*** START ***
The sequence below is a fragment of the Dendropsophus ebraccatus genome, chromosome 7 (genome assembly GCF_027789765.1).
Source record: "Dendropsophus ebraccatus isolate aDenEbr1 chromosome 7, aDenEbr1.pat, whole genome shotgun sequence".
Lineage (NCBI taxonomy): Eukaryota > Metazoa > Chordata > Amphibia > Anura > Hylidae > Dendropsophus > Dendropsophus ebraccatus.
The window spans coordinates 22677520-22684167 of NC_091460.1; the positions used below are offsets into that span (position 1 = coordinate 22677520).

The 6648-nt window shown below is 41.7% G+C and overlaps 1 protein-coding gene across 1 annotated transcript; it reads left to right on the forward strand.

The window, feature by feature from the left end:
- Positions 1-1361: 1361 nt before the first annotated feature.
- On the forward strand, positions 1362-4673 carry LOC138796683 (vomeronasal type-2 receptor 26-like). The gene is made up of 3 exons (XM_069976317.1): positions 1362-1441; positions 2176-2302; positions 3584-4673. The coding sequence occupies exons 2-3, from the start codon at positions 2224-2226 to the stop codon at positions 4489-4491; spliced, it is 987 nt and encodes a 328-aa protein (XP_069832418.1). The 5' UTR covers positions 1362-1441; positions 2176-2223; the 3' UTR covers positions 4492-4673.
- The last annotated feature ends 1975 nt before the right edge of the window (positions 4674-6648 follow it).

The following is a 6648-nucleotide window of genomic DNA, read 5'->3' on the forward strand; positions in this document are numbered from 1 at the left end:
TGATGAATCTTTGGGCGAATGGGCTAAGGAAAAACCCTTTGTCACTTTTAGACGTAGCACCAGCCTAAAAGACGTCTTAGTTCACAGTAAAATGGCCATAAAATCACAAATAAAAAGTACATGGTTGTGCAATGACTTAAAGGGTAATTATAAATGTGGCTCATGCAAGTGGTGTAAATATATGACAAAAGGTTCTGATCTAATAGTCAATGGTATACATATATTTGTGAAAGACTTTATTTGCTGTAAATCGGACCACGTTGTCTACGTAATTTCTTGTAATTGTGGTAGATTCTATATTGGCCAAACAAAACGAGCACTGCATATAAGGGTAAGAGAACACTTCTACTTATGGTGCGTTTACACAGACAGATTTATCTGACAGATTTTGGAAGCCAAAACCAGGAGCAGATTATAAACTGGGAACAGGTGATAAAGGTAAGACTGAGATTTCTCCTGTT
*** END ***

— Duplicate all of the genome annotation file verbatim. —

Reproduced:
The sequence below is a fragment of the Dendropsophus ebraccatus genome, chromosome 7 (genome assembly GCF_027789765.1).
Source record: "Dendropsophus ebraccatus isolate aDenEbr1 chromosome 7, aDenEbr1.pat, whole genome shotgun sequence".
Lineage (NCBI taxonomy): Eukaryota > Metazoa > Chordata > Amphibia > Anura > Hylidae > Dendropsophus > Dendropsophus ebraccatus.
The window spans coordinates 22677520-22684167 of NC_091460.1; the positions used below are offsets into that span (position 1 = coordinate 22677520).

The 6648-nt window shown below is 41.7% G+C and overlaps 1 protein-coding gene across 1 annotated transcript; it reads left to right on the forward strand.

The window, feature by feature from the left end:
- Positions 1-1361: 1361 nt before the first annotated feature.
- On the forward strand, positions 1362-4673 carry LOC138796683 (vomeronasal type-2 receptor 26-like). The gene is made up of 3 exons (XM_069976317.1): positions 1362-1441; positions 2176-2302; positions 3584-4673. The coding sequence occupies exons 2-3, from the start codon at positions 2224-2226 to the stop codon at positions 4489-4491; spliced, it is 987 nt and encodes a 328-aa protein (XP_069832418.1). The 5' UTR covers positions 1362-1441; positions 2176-2223; the 3' UTR covers positions 4492-4673.
- The last annotated feature ends 1975 nt before the right edge of the window (positions 4674-6648 follow it).

The following is a 6648-nucleotide window of genomic DNA, read 5'->3' on the forward strand; positions in this document are numbered from 1 at the left end:
TGATGAATCTTTGGGCGAATGGGCTAAGGAAAAACCCTTTGTCACTTTTAGACGTAGCACCAGCCTAAAAGACGTCTTAGTTCACAGTAAAATGGCCATAAAATCACAAATAAAAAGTACATGGTTGTGCAATGACTTAAAGGGTAATTATAAATGTGGCTCATGCAAGTGGTGTAAATATATGACAAAAGGTTCTGATCTAATAGTCAATGGTATACATATATTTGTGAAAGACTTTATTTGCTGTAAATCGGACCACGTTGTCTACGTAATTTCTTGTAATTGTGGTAGATTCTATATTGGCCAAACAAAACGAGCACTGCATATAAGGGTAAGAGAACACTTCTACTTATGGTGCGTTTACACAGACAGATTTATCTGACAGATTTTGGAAGCCAAAACCAGGAGCAGATTATAAACTGGGAACAGGTGATAAAGGTAAGACTGAGATTTCTCCTGTT